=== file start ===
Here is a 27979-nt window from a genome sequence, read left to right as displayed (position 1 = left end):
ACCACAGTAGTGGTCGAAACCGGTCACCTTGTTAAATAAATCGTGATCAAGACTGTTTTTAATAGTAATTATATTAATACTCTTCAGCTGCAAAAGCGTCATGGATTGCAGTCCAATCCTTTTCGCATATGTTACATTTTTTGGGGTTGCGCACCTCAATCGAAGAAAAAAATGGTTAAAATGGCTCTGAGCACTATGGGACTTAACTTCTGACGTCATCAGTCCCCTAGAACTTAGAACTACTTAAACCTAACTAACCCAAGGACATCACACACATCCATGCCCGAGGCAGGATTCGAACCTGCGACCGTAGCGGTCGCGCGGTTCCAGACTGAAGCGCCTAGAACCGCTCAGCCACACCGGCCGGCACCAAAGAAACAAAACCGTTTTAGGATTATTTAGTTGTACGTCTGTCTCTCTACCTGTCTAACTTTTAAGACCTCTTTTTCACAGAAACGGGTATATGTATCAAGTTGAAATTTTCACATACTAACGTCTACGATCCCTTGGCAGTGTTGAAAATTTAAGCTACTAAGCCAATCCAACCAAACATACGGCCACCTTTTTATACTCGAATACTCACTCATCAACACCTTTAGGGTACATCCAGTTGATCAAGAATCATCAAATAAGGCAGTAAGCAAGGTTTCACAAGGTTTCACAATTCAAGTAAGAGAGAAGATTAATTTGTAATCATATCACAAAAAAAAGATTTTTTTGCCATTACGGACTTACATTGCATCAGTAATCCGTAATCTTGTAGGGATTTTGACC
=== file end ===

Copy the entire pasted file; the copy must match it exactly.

Here is a 27979-nt window from a genome sequence, read left to right as displayed (position 1 = left end):
ACCACAGTAGTGGTCGAAACCGGTCACCTTGTTAAATAAATCGTGATCAAGACTGTTTTTAATAGTAATTATATTAATACTCTTCAGCTGCAAAAGCGTCATGGATTGCAGTCCAATCCTTTTCGCATATGTTACATTTTTTGGGGTTGCGCACCTCAATCGAAGAAAAAAATGGTTAAAATGGCTCTGAGCACTATGGGACTTAACTTCTGACGTCATCAGTCCCCTAGAACTTAGAACTACTTAAACCTAACTAACCCAAGGACATCACACACATCCATGCCCGAGGCAGGATTCGAACCTGCGACCGTAGCGGTCGCGCGGTTCCAGACTGAAGCGCCTAGAACCGCTCAGCCACACCGGCCGGCACCAAAGAAACAAAACCGTTTTAGGATTATTTAGTTGTACGTCTGTCTCTCTACCTGTCTAACTTTTAAGACCTCTTTTTCACAGAAACGGGTATATGTATCAAGTTGAAATTTTCACATACTAACGTCTACGATCCCTTGGCAGTGTTGAAAATTTAAGCTACTAAGCCAATCCAACCAAACATACGGCCACCTTTTTATACTCGAATACTCACTCATCAACACCTTTAGGGTACATCCAGTTGATCAAGAATCATCAAATAAGGCAGTAAGCAAGGTTTCACAAGGTTTCACAATTCAAGTAAGAGAGAAGATTAATTTGTAATCATATCACAAAAAAAAGATTTTTTTGCCATTACGGACTTACATTGCATCAGTAATCCGTAATCTTGTAGGGATTTTGACC